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constructivism, and it goes like this. Foucault's (1977) biopower, Michael Apple's (1979) hidden curriculum, and more recently Giorgio Agamben's (1998) politicization of bare life--all of these forces produce us as individuals, and in fact produce the very notion of individuality. One of the ways we liberate ourselves from this--if only partially--is by being aware of these forces as forces, as the retreating "third" forces that play upon us and that shape our interpretations. As Searls Giroux and Nealon (2003) so aptly put it, yes, we all have opinions, but interpretation begins when we ask where these opinions come from. When, in the name of freedom and democracy, the museum retreats from its interpretive responsibility by vesting interpretive authority in the autonomous individual and that person's "whatever" of personal meaning, what it is doing is reinstating interpretive authority in the silent canons and busy ghosts of the past. I foster hope that through our collective work, the museum can take on the burden of interpretive responsibility-- which it will never fully be able to carry--by opening, unfolding and unraveling these reservoirs and repertoires, and by attending to the ways in which they silently and subtly close and shape opinion. Together we can make the invisible, withdrawing forces of the with visible. That kind of evidence shelters interpretation from the evil "whatever" and builds a future for the museum. In closing, I will address one last flattening effect that the "whatever" has had on interpretation. If we remove definitive interpretive authority and take up postmodernity's indeterminacy of meaning, it does not necessarily follow that all interpretations are equal in weight and relevance. As Keith Moxey (1994) so eloquently put it, pluralism fails to acknowledge the role
of power in the process of selecting and promoting forms of interpretation that are considered legitimate by a particular culture at a particular time. So again, the "whatever" simply disguises and exiles the forces that withdraw in the act of interpretation, and in so doing ensures that the most dominant powers have their say over us. This subtle, insidious domination of thinking, of interpretation, and of action is not the stuff of a free and civil society, of a democracy. If the museum has a role in nurturing democratic ways of being in the world--and I think it most definitely does--then it is going to need your skills and experience in attending to, in making visible the interpretive repertoires that it creates and circulates in culture. In other words, it is going to need your help to take up its interpretive responsibilities, and how those responsibilities are shaped and understood will be the evidence of your making, and that is evidence. References Agamben, G. (1998). Homo Sacer: sovereign power and bare life. Stanford: Stanford University Press. Apple, M. (1979, 2004). Ideology and curriculum. London and New York: Routledge & Kegan Paul. Bennett, T. (1995). The birth of the museum: History, theory, politics. London and New York: Routledge. Bourdieu, P. (1993). The field of cultural production: essays on art and literature. Cambridge: Polity Press. Castoriadis, C. (1987). The imaginary institution of society. Cambridge: MIT Press and Polity Press. Clifford, J. (1988). The predicament of culture: Twentieth-century ethnography, literature, and art. Cambridge: Harvard University Press. Eco, U. (1979). The role of the reader. Bloomington: Indiana University Press. Falk, J., & Dierking, L. (1992). The museum experience. Washington DC: Whalesback Books.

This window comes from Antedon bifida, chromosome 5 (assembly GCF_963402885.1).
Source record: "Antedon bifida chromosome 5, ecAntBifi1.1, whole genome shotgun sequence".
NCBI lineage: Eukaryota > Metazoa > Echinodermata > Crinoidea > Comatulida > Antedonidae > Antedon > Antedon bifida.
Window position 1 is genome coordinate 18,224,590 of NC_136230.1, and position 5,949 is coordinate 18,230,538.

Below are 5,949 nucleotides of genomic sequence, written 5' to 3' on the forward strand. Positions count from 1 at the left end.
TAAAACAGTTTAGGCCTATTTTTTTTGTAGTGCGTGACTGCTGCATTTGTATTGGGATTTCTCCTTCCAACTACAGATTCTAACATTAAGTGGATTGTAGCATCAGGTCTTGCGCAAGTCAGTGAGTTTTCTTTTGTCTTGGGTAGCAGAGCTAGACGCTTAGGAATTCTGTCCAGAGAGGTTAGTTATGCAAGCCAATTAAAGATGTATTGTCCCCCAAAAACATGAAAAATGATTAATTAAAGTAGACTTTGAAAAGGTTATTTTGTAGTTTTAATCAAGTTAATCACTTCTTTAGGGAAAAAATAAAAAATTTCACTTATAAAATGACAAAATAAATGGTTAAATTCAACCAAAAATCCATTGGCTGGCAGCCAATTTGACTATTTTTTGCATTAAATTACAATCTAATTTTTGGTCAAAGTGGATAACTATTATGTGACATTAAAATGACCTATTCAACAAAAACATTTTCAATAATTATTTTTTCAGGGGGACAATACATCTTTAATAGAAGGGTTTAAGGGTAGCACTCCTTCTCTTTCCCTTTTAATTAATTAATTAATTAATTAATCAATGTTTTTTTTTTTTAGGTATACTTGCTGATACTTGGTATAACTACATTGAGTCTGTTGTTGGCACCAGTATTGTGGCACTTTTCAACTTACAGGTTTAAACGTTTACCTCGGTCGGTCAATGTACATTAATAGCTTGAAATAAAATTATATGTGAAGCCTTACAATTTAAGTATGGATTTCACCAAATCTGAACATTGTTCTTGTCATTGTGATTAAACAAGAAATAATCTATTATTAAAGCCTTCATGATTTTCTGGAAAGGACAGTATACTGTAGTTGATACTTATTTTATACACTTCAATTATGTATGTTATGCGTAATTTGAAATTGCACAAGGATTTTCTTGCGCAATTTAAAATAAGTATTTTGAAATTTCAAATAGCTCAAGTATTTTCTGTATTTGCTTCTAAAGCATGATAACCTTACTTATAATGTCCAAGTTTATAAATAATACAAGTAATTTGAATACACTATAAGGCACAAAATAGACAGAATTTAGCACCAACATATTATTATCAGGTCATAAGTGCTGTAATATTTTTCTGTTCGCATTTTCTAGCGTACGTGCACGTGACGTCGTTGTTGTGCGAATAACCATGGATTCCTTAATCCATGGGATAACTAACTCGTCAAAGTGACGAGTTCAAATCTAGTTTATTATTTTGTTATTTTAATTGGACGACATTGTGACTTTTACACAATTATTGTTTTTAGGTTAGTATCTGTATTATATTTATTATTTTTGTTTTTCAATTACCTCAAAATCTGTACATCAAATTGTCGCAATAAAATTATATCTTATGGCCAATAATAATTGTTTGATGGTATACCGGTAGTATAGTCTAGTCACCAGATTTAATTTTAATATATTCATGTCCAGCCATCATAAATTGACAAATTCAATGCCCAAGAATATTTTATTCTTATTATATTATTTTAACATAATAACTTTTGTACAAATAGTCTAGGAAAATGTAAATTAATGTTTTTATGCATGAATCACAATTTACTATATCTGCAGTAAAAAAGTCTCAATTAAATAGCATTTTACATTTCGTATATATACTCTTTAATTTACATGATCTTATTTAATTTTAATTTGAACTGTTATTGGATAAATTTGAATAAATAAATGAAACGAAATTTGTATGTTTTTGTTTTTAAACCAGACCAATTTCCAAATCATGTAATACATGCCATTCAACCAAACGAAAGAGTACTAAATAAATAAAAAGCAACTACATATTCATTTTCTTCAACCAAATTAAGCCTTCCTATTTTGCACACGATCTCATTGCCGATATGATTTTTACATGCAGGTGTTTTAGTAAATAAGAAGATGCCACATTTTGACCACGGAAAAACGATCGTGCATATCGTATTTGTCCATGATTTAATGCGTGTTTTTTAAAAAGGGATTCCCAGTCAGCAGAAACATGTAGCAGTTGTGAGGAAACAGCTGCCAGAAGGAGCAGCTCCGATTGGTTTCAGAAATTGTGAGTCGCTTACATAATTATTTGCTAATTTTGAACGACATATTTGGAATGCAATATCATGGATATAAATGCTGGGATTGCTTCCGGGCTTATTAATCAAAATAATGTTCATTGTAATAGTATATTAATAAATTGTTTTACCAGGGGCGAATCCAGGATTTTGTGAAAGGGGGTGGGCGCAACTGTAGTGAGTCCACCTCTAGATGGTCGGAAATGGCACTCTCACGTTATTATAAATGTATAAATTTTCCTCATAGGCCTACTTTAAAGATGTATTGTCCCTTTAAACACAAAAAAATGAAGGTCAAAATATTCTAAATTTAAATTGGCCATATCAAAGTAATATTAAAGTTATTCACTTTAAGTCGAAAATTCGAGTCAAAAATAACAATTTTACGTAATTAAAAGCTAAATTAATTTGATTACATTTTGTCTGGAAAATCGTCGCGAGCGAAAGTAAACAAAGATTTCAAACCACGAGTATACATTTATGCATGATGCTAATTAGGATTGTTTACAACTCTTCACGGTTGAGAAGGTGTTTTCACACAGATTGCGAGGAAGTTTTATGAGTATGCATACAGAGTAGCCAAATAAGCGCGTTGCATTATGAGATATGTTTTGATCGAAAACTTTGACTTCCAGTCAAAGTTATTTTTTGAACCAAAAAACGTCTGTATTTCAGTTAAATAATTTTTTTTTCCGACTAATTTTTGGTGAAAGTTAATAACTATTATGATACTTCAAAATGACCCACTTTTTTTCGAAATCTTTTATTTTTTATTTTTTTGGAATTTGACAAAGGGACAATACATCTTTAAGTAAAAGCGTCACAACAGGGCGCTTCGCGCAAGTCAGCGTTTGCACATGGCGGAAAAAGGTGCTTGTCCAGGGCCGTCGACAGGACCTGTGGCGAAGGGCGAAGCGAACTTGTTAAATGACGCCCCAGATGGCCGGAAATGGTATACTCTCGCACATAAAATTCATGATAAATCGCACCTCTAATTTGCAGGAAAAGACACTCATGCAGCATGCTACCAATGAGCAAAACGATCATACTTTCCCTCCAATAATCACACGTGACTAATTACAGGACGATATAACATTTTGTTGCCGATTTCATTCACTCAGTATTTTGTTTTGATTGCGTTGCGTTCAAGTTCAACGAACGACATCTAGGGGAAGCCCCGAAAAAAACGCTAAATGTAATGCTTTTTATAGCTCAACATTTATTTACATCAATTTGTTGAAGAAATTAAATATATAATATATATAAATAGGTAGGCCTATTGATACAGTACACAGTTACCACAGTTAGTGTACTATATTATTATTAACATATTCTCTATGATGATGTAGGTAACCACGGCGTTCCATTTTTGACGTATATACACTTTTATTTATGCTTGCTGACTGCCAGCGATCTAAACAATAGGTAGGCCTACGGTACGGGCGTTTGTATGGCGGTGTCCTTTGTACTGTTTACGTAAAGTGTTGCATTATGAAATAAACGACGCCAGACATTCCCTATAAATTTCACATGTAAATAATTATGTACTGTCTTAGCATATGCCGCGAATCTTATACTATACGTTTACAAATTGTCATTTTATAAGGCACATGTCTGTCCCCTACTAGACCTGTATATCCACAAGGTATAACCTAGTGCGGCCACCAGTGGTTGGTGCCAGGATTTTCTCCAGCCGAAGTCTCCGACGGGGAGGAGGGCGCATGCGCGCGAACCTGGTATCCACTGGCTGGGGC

Foucault, M. (1977). Discipline and punish: The birth of the prison. London: A. Lane. Freire, P. (1972) Pedagogy of the oppressed. Harmondsworth: Penguin Gadamer, H. G. (1975). Truth and method. (G. Barden and J. Cumming, Trans.) New York: Seabury Press. Giroux, H., & McLaren, P. (Eds.) (1994). Between borders: Pedagogy and the politics of cultural studies. New York: Routledge. Hein, G. E. (1998). Learning in the museum. London and New York: Routledge. Lachapelle, R., Murray, D., & Neim, S. (2003). Aesthetic understanding as informed experience: The role of knowledge in our art viewing experiences. Journal of Aesthetic Education 37(3), 78­98. Moxey, K. (1994). The practice of theory: Poststructuralism, cultural politics and art history. Ithaca and London: Cornell University Press. Pomian, K. (1994). The collection: Between the visible and the invisible. In S. Pearce (Ed.), Interpreting objects and collections (pp. 160­174). London and New York: Routledge. Roberts, L. (1997). From knowledge to narrative: Educators and the changing museum. Washington DC: Smithsonian Institution Press. Searls Giroux, S., & Nealon, J. T. (2003). The theory toolbox: Critical concepts for the humanities, arts, and social sciences. Oxford UK: Rowman & Littlefield Publishers. Stallybrass, P., & White, A. (1986). The politics and poetics of transgression. London: Methuen. Xanthoudaki, M. (Ed.) (2005). Researching visual arts education in museums and galleries. Dordrecht: Kluwer Academic Publishers.